As a longtime analyst, I must admit to finding it pleasurable to undertake a comparison of strong companies, as I was able to do a week ago with Apache Corp. (NYSE:APA) and Anadarko Petroleum (NYSE:APC).
The task is somewhat more sobering, however, when the comparison involves companies that are similarly struggling. At least for now, I'd categorize Oklahoma City neighbors Chesapeake Energy (NYSE:CHK) and SandRidge Energy (NYSE:SD) that way. Further, it becomes even more difficult to avoid cynicism when, as is the case with the latter two companies, they're seemingly joined at the hip in an amazing array of respects. As you may know, SandRidge CEO Tom Ward co-founded Chesapeake in 1989, with the latter's frequently embattled CEO, Aubrey McClendon.
Splitting the sheets
In 2006, Ward left Chesapeake and joined then privately-held SandRidge in its top executive post. The company's initial public offering occurred the following year. Interestingly, It appears that McClendon and Ward jointly managed a $200 million hedge fund between 2004 and 2008, both when they were together at Chesapeake, and later when they were manning separate helms. That's not necessarily illegal, but it does raise conflict-of-interest questions.
McClendon has come under fire for a now-cancelled program at Chesapeake that permitted him to personally invest on the side in his company's programs. He used the resulting personal stakes as collateral for billion-dollar loans from a firm that was simultaneously arranging financing for Chesapeake. Similarly, In October 2008 -- after SandRidge's highest-ever share price near $65 had been reached during the prior June -- the company paid $67.3 million to Ward for interests in wells he had acquired since joining the company.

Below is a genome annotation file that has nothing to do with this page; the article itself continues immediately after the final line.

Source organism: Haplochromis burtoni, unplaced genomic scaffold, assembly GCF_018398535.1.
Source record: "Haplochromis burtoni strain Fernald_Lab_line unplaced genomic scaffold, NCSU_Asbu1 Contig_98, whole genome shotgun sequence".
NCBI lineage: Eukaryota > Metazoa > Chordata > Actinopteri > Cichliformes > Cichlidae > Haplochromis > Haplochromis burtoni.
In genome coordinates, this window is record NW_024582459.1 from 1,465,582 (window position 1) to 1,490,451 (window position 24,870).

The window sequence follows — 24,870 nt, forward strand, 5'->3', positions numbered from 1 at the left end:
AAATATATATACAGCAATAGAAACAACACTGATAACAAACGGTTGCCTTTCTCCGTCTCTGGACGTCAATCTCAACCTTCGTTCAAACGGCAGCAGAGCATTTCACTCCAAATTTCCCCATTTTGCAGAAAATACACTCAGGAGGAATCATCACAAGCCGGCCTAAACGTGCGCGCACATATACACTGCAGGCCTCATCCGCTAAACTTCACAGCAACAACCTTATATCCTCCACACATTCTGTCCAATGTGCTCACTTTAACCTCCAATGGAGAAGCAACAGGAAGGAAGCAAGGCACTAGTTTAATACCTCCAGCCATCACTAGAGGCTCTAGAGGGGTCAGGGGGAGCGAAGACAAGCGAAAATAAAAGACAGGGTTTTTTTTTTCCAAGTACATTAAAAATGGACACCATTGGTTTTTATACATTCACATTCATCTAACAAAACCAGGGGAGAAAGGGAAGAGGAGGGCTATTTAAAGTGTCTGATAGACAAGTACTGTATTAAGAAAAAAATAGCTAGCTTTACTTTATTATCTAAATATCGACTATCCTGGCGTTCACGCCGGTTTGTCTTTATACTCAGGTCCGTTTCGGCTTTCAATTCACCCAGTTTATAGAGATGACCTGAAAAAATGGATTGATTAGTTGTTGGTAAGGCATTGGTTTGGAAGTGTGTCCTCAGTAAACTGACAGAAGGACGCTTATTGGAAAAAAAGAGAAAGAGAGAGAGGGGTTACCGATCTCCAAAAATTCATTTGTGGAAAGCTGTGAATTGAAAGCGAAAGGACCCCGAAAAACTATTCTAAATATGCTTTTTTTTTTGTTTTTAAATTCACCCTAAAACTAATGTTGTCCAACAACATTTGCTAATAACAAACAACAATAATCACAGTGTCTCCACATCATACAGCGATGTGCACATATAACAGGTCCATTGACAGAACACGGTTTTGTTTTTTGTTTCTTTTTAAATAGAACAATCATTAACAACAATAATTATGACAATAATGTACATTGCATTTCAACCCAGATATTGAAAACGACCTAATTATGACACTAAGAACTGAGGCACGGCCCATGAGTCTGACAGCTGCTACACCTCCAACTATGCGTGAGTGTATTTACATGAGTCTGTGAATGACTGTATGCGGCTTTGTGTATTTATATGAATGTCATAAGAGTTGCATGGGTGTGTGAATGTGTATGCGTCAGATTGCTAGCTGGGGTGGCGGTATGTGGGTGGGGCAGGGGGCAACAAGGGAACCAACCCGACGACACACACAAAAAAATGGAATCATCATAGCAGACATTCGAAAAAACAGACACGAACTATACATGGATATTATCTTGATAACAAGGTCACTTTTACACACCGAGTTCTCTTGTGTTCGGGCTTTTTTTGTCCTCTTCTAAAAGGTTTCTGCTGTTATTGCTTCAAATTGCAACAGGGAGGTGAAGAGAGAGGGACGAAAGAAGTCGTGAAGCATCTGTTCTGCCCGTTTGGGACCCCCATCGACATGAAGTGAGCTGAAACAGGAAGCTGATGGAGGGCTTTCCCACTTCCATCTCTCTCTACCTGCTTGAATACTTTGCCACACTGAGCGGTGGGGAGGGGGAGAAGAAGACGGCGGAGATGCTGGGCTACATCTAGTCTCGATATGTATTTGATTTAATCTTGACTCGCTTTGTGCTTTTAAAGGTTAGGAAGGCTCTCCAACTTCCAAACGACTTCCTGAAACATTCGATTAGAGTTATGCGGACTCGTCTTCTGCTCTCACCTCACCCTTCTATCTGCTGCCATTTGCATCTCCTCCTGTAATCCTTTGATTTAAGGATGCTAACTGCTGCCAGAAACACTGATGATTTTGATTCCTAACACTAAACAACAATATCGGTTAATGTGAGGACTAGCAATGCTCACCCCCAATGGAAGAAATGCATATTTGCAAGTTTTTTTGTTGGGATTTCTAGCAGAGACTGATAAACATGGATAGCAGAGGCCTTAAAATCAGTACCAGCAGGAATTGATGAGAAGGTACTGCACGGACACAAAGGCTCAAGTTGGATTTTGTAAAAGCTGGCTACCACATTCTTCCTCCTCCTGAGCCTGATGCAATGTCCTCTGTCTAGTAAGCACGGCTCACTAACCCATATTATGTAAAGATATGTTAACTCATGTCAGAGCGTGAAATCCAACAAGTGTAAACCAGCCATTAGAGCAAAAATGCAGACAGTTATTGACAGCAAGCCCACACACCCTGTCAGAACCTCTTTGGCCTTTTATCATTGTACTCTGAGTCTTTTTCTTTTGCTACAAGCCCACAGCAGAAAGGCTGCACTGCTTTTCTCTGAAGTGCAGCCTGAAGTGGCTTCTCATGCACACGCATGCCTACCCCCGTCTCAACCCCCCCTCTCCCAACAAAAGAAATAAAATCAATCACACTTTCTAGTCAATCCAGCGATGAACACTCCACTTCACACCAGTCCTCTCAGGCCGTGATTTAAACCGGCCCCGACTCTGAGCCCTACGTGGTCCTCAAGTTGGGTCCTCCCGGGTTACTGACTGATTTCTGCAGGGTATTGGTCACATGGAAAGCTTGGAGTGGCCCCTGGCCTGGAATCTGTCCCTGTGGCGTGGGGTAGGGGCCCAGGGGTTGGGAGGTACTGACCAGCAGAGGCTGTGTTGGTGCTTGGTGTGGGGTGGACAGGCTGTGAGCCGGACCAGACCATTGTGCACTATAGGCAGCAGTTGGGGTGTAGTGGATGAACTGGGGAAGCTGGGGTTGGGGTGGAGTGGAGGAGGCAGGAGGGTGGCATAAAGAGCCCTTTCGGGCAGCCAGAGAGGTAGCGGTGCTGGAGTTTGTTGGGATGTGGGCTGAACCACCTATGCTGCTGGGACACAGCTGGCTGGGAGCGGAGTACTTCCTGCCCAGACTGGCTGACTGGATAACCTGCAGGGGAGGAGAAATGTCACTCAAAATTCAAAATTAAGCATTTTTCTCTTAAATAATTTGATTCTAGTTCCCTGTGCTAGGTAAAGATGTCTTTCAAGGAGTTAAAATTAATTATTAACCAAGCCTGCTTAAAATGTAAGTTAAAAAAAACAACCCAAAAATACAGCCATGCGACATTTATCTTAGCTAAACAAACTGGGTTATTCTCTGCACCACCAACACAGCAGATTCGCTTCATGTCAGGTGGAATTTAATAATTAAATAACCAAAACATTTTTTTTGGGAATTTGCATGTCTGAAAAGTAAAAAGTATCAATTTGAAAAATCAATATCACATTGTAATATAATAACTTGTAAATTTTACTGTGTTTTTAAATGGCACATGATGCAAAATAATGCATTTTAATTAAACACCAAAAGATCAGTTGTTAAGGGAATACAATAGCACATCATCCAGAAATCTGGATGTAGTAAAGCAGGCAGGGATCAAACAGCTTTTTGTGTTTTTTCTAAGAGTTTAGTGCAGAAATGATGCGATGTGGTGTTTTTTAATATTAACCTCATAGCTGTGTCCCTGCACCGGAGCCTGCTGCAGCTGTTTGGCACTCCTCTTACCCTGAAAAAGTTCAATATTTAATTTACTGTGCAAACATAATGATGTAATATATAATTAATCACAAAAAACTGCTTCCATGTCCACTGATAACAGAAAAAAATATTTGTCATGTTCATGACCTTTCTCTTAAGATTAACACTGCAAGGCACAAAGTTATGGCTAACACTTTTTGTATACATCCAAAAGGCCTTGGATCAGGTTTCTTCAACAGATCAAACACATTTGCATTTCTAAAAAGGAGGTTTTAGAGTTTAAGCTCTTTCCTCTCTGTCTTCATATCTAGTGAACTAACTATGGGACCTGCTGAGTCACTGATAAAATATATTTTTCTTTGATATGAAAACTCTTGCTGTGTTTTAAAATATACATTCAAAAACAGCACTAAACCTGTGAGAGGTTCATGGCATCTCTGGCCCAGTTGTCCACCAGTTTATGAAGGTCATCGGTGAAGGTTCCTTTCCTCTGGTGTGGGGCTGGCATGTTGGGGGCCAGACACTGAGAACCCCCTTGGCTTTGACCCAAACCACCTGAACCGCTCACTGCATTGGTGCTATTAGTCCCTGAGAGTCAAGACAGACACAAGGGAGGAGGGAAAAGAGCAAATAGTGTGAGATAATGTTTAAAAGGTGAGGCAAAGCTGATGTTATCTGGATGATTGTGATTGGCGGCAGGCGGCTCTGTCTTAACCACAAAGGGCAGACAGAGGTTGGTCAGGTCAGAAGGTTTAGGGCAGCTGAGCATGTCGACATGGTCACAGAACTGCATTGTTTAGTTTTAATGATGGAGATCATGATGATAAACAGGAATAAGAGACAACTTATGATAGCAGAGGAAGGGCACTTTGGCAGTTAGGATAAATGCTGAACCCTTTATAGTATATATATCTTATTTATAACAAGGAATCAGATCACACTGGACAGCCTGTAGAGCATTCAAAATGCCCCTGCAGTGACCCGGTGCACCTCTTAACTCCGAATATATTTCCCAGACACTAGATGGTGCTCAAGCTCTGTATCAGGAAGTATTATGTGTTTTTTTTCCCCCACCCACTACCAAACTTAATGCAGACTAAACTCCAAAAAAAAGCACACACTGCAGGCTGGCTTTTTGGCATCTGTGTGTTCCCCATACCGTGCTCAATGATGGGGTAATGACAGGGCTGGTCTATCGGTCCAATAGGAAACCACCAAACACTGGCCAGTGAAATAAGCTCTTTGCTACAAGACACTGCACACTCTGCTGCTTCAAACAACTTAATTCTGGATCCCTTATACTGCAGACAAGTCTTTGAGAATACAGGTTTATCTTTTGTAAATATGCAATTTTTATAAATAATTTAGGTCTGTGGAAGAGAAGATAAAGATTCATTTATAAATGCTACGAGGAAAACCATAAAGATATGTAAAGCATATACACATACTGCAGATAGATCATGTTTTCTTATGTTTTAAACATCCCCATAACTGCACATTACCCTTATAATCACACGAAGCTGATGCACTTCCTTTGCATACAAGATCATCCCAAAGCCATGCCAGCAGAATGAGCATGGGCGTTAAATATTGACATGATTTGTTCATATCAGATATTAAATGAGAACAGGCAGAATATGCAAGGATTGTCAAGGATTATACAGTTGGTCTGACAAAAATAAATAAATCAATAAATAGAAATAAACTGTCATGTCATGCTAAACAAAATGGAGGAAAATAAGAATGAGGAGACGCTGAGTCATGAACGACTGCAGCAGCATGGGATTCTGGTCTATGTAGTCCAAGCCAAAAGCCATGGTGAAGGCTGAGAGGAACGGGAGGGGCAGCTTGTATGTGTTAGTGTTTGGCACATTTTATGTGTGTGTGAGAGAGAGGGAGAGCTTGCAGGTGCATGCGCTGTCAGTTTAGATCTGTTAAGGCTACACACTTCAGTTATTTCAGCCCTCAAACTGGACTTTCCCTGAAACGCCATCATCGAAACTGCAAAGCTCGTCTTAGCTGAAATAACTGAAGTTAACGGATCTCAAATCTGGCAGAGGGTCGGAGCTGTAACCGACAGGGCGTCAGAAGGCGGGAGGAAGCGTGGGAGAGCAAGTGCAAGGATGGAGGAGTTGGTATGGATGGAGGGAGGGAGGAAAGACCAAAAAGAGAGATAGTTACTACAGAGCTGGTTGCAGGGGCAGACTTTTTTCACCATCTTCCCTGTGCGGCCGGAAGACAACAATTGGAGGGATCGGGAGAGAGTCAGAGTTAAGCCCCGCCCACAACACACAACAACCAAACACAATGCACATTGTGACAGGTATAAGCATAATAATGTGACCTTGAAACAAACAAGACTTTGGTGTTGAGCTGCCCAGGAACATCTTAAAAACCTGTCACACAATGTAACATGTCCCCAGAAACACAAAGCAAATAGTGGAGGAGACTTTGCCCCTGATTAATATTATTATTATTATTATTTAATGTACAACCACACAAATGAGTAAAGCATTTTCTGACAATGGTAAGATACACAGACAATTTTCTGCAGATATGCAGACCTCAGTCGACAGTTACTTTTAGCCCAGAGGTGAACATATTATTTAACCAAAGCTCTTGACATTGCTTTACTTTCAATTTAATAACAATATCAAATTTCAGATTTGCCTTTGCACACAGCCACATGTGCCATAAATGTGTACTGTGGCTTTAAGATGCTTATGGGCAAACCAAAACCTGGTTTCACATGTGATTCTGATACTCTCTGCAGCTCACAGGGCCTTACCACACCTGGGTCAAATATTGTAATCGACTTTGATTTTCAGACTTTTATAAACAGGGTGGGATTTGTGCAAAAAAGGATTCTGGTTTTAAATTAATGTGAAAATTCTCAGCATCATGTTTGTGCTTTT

For the sake of perspective SandRidge's share price decline since its all-time high represents a more than 90% tumble through Monday's market close. By contrast, EOG Resources (NYSE:EOG), one of my favorite independent producers, closed Monday within 10% of its price on that same June 2008 date.
Punting the Permian
The Chesapeake-SandRidge similarities continue. Ward's company's two most noteworthy onshore U.S. plays include the Permian Basin, which covers portions of southwest Texas and southeastern New Mexico. SandRidge entered the newly revitalized play in 2009 through an acquisition from Forest Oil (NYSE: FST). It has since drilled hundreds of wells there each year. It's other area of concentration, the Mississippian of Oklahoma and Kansas, generally involves shallower and less costly operations than many of the nation's more technically demanding shale operations.
As you may know, Chesapeake also has been involved in the Permian, along with most of the other significant U.S. plays, except for the Bakken formation of North Dakota. Recently, however, McClendon et al. unloaded the company's Permian assets in an effort to slim down Chesapeake's portly balance sheet. Now, you guessed it -- SandRidge has stunned its shareholders by putting its Permian assets on the block. It's plans: to trim its own overly-leveraged balance sheet and generate funding for its Mississippian operations.